Judah must be saved first because of Genesis 49:10. The promise of Messiah is understood to come from first Judah because of Genesis 49:10 in both the Jewish and Christian traditions. Nothing must outshine/magnify greater than Judah. The Targum Onkelos and Rashi writes this about Judah … “[This refers to] the King Messiah, to whom the kingdom belongs (שֶׁלוֹ) , and so did Onkelos render it: [until the Messiah comes, to whom the kingdom belongs]. According to the Midrash Aggadah, [“Shiloh” is a combination of] שַׁי לוֹ, a gift to him, as it is said:“they will bring a gift to him who is to be feared” (Ps. 76:12).” (Click here for more information as well). Now I know some anti-missionaries will criticize me for utilizing Rabbinic sources because I do not consider them sacrosanct (I don’t) but they are good reference points to illustrate the point and that is how they should be used and considered by all parties involved — good reference points. Therefore, we can know by the Hebrew and by commentary (Hebrew and Christian alike) that Judah is significant in this passage … WHY?
Verse 8 leads into an explanation that will be ultimately answered in verse 10. Yahweh will “defend” (Hiphil Imperfect which allows us to see that it is continual defense and not a mere shielding like the 1986/1999 JPS implies for the word יָגֵן. However, it is this intriguing closing section of verse 8 that requires careful analysis …
וּבֵית דָּוִיד כֵּאלֹהִים, כְּמַלְאַךְ יְהוָה לִפְנֵיהֶם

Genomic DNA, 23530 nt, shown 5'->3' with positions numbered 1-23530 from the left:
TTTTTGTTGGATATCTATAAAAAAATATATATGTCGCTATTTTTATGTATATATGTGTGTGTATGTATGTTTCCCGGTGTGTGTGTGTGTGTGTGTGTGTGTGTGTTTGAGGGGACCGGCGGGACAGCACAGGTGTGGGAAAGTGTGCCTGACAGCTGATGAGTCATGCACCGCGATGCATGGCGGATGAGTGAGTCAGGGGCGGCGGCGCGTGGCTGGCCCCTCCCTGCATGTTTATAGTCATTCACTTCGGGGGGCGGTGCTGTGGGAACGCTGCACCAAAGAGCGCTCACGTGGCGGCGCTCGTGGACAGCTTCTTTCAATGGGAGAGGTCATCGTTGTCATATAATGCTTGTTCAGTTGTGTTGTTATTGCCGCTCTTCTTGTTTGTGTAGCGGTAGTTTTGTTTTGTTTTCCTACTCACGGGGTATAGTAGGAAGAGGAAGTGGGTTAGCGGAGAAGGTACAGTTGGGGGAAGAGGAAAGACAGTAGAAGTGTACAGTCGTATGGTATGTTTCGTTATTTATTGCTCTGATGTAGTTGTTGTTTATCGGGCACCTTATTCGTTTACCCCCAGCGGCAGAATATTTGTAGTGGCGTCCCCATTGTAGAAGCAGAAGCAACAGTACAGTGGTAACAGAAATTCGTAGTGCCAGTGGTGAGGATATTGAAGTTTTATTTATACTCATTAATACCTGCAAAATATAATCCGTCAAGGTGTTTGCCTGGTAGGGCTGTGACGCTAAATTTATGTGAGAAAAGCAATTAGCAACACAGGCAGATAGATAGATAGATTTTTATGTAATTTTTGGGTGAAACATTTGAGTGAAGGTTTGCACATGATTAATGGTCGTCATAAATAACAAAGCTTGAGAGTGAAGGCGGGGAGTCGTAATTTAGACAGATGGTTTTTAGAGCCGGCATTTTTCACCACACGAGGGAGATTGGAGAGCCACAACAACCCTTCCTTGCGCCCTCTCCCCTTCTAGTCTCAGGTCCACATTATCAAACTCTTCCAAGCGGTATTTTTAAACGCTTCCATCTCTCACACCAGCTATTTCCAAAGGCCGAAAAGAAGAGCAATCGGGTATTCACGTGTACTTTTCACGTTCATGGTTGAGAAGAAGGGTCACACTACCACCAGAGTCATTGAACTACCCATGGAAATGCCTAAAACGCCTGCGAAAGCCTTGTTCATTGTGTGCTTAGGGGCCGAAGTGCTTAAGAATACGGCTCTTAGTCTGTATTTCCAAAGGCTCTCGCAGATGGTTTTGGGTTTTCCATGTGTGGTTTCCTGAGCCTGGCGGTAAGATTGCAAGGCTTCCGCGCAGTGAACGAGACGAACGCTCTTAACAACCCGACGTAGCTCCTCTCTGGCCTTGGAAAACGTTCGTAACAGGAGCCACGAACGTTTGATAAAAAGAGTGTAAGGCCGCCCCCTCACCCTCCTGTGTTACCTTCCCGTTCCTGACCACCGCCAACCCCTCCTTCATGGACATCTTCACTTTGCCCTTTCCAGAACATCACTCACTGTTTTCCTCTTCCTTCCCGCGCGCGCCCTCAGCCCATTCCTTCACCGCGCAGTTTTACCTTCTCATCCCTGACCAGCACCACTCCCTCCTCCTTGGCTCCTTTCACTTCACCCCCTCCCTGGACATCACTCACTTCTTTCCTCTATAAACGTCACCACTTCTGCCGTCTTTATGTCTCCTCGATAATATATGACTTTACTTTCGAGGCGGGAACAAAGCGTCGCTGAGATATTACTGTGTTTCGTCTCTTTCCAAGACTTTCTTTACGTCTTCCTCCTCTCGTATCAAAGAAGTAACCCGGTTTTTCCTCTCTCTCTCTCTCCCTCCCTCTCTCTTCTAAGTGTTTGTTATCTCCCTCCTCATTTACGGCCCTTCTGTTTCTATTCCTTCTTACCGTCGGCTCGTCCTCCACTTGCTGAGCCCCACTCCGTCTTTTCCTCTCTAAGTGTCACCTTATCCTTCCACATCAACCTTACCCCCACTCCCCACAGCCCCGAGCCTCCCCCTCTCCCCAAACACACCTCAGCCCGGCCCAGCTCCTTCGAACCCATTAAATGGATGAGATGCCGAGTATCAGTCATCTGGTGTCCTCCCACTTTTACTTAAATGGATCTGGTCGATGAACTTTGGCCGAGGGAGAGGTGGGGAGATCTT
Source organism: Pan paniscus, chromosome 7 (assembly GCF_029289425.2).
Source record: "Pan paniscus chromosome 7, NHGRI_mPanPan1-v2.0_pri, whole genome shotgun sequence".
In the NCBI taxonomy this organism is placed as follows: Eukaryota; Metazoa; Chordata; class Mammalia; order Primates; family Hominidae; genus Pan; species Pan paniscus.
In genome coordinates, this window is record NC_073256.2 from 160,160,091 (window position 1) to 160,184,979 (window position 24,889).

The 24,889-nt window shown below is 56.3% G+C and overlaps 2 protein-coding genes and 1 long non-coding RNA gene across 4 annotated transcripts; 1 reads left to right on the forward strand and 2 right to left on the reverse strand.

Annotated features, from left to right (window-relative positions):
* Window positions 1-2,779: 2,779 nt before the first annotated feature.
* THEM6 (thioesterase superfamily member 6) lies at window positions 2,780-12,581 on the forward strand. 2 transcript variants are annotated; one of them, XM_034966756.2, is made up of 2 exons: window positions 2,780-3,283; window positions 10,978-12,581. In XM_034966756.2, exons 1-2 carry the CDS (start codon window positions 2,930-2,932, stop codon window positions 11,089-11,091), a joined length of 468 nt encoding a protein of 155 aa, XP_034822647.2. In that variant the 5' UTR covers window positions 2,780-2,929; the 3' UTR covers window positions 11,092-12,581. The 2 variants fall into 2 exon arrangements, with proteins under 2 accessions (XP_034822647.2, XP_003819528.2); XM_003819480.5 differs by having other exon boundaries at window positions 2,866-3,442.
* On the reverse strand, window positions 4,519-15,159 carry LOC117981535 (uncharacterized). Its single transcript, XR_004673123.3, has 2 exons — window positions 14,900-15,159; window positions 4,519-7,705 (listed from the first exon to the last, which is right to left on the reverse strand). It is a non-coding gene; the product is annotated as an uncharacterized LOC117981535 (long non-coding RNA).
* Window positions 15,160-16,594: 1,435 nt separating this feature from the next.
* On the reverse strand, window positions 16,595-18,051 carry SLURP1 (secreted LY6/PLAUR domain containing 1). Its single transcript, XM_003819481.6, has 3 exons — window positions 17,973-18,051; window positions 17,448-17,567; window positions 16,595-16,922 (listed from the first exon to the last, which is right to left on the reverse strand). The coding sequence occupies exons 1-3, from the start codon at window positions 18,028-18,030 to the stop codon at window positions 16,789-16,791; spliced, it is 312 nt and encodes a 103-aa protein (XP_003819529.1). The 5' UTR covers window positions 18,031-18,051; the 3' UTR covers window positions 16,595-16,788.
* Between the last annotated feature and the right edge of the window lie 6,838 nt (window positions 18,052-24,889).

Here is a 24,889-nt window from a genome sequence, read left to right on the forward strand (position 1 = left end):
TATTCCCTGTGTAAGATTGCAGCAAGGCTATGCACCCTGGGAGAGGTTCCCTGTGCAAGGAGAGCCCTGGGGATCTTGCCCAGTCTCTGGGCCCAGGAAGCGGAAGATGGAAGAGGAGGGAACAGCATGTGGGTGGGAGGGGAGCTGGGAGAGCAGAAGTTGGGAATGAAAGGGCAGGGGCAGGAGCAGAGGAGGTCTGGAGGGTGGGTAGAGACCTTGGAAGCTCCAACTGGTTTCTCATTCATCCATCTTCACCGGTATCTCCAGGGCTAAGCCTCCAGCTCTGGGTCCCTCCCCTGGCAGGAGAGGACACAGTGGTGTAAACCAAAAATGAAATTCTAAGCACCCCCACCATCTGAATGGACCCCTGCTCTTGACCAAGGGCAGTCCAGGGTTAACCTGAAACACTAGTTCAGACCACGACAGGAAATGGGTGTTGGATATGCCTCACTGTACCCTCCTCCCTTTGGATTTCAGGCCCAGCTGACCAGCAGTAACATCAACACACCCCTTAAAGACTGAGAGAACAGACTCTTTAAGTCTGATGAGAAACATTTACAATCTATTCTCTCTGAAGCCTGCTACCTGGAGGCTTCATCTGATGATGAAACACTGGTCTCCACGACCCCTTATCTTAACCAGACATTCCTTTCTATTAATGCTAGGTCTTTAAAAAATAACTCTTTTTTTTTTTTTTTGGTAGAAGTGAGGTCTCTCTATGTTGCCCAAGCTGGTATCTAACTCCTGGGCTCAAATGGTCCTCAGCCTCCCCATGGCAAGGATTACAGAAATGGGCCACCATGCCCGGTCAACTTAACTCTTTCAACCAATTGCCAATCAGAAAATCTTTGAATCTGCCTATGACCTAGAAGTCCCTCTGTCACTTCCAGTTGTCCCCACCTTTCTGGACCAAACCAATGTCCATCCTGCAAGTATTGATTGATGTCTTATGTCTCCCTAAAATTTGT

…and the house of David shall be as God, as the angel of the LORD before them. (KJV)
…and the house of David shall be as a godlike being, as the angel of the LORD before them. (1917 JPS). The 1986/1999 JPS translates “as Elohim” as “like a divine being” and “before them” as “at their head.”
Now obviously, you can see the first problem. How does one translate כֵּאלֹהִים as a divine being or godlike being unless one is attempting to disguise the real meaning of the verse? This is especially true when one reads malak Yahweh (angel of the Lord) for we as believers in Jesus know this to be a theophany (pre-Incarnate appearance of Jesus) because He is from the tribe of Judah (read previous blog entries which defend His lineage) and from the House of David.
Now that we know the context of this verse … dealing with Messiah (first question above) … let’s look at verse 10 closely to see if Jesus is present in this verse. Please note … I am going to repost the verse again.

ְשָׁפַכְתִּי עַל-בֵּית דָּוִיד וְעַל יוֹשֵׁב יְרוּשָׁלִַם, רוּחַ חֵן וְתַחֲנוּנִים, וְהִבִּיטוּ אֵלַי, אֵת אֲשֶׁר-דָּקָרוּ; וְסָפְדוּ עָלָיו, כְּמִסְפֵּד עַל-הַיָּחִיד, וְהָמֵר עָלָיו, כְּהָמֵר עַל-הַבְּכוֹר